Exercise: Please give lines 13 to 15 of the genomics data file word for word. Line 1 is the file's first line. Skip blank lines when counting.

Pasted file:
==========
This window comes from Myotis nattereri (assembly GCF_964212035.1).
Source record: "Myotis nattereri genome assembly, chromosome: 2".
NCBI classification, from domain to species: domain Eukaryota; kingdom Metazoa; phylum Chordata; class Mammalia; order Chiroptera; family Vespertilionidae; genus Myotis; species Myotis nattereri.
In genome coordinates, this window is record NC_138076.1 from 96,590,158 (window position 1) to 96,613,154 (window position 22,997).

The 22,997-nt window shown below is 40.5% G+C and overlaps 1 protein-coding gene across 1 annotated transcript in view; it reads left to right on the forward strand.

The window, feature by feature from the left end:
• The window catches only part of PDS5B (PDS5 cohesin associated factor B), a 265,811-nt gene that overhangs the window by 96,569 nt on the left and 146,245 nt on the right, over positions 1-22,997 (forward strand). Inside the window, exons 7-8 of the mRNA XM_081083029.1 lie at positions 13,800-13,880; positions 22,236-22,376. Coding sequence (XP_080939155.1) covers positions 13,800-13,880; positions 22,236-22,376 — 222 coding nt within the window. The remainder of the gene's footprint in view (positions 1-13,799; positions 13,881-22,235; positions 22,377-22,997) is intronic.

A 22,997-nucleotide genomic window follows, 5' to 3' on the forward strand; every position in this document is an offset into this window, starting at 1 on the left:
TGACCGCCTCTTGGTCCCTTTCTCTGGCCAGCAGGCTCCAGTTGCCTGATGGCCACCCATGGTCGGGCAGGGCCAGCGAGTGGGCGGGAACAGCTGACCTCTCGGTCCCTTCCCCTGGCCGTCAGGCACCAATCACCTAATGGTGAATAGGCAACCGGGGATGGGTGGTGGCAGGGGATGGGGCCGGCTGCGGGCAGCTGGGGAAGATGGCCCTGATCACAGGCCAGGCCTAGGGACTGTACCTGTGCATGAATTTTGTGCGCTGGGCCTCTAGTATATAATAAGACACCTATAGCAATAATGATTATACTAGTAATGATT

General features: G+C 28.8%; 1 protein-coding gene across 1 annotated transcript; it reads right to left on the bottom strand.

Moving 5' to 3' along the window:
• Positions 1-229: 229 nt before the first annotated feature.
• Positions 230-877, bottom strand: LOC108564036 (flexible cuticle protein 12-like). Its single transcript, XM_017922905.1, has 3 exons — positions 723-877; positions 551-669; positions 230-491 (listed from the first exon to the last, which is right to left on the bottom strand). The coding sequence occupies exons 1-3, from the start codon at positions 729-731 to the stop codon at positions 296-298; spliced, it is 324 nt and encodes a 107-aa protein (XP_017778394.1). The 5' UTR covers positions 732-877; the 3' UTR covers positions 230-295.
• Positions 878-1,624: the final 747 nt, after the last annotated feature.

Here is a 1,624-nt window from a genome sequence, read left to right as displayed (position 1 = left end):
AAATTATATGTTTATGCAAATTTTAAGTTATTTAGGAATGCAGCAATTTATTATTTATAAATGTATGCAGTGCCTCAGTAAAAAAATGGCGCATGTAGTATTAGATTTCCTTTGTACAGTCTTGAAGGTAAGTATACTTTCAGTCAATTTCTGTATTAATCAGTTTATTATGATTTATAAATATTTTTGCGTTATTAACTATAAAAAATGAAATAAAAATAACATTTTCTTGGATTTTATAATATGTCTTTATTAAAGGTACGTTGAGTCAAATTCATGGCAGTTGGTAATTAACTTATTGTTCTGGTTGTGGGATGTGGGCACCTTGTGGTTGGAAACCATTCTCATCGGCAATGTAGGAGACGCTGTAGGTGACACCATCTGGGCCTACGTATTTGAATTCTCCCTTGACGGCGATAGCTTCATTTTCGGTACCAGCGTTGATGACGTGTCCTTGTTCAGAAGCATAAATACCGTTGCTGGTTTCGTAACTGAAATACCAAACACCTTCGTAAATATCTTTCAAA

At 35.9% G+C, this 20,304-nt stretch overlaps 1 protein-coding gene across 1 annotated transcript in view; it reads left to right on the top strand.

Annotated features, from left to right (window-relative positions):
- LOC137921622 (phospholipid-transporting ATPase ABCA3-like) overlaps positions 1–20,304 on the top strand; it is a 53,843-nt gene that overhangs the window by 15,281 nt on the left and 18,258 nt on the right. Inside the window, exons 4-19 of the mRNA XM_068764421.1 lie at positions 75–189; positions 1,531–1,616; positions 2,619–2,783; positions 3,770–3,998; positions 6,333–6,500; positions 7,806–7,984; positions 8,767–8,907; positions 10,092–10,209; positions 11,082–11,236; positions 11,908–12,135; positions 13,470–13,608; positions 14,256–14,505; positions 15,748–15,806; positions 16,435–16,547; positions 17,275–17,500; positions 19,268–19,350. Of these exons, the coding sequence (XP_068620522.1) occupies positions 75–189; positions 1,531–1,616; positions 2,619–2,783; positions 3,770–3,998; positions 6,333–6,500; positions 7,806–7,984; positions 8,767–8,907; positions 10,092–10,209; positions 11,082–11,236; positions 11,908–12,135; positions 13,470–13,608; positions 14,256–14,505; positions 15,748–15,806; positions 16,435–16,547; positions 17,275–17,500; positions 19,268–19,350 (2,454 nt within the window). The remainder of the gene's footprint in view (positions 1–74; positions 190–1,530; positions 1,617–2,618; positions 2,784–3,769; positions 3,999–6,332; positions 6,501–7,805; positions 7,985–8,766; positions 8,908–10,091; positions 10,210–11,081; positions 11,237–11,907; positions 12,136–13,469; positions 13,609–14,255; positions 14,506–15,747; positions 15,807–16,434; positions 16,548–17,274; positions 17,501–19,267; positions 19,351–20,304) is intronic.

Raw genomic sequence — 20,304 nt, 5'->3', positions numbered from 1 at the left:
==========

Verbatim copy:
• Positions 230-877, bottom strand: LOC108564036 (flexible cuticle protein 12-like). Its single transcript, XM_017922905.1, has 3 exons — positions 723-877; positions 551-669; positions 230-491 (listed from the first exon to the last, which is right to left on the bottom strand). The coding sequence occupies exons 1-3, from the start codon at positions 729-731 to the stop codon at positions 296-298; spliced, it is 324 nt and encodes a 107-aa protein (XP_017778394.1). The 5' UTR covers positions 732-877; the 3' UTR covers positions 230-295.
• Positions 878-1,624: the final 747 nt, after the last annotated feature.

Here is a 1,624-nt window from a genome sequence, read left to right as displayed (position 1 = left end):